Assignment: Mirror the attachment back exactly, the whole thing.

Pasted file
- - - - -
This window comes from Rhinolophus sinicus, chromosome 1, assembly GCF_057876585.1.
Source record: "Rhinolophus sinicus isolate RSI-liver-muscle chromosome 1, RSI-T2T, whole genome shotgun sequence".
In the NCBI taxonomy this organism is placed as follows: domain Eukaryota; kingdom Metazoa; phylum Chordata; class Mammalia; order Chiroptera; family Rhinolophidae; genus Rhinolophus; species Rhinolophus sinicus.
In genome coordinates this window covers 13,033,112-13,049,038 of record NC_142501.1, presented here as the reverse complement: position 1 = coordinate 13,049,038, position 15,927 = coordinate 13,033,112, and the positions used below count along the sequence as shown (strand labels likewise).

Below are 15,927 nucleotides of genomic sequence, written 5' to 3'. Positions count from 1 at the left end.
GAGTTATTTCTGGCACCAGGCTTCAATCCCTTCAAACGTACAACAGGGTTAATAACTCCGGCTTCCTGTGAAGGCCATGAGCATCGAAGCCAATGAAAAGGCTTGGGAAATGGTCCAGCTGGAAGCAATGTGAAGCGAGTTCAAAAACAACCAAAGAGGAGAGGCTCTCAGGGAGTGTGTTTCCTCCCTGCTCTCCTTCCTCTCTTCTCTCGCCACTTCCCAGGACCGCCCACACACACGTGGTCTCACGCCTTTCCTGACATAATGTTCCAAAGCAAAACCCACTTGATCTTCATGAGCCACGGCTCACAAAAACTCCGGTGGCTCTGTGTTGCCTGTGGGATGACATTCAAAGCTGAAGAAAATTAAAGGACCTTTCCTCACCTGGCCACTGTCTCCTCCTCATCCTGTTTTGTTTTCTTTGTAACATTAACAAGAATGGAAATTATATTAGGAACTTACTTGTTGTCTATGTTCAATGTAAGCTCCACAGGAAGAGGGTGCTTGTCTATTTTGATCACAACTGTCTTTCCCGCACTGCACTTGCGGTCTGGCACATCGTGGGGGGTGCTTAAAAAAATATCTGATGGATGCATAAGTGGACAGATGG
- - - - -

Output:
This window comes from Rhinolophus sinicus, chromosome 1, assembly GCF_057876585.1.
Source record: "Rhinolophus sinicus isolate RSI-liver-muscle chromosome 1, RSI-T2T, whole genome shotgun sequence".
In the NCBI taxonomy this organism is placed as follows: domain Eukaryota; kingdom Metazoa; phylum Chordata; class Mammalia; order Chiroptera; family Rhinolophidae; genus Rhinolophus; species Rhinolophus sinicus.
In genome coordinates this window covers 13,033,112-13,049,038 of record NC_142501.1, presented here as the reverse complement: position 1 = coordinate 13,049,038, position 15,927 = coordinate 13,033,112, and the positions used below count along the sequence as shown (strand labels likewise).

Below are 15,927 nucleotides of genomic sequence, written 5' to 3'. Positions count from 1 at the left end.
GAGTTATTTCTGGCACCAGGCTTCAATCCCTTCAAACGTACAACAGGGTTAATAACTCCGGCTTCCTGTGAAGGCCATGAGCATCGAAGCCAATGAAAAGGCTTGGGAAATGGTCCAGCTGGAAGCAATGTGAAGCGAGTTCAAAAACAACCAAAGAGGAGAGGCTCTCAGGGAGTGTGTTTCCTCCCTGCTCTCCTTCCTCTCTTCTCTCGCCACTTCCCAGGACCGCCCACACACACGTGGTCTCACGCCTTTCCTGACATAATGTTCCAAAGCAAAACCCACTTGATCTTCATGAGCCACGGCTCACAAAAACTCCGGTGGCTCTGTGTTGCCTGTGGGATGACATTCAAAGCTGAAGAAAATTAAAGGACCTTTCCTCACCTGGCCACTGTCTCCTCCTCATCCTGTTTTGTTTTCTTTGTAACATTAACAAGAATGGAAATTATATTAGGAACTTACTTGTTGTCTATGTTCAATGTAAGCTCCACAGGAAGAGGGTGCTTGTCTATTTTGATCACAACTGTCTTTCCCGCACTGCACTTGCGGTCTGGCACATCGTGGGGGGTGCTTAAAAAAATATCTGATGGATGCATAAGTGGACAGATGG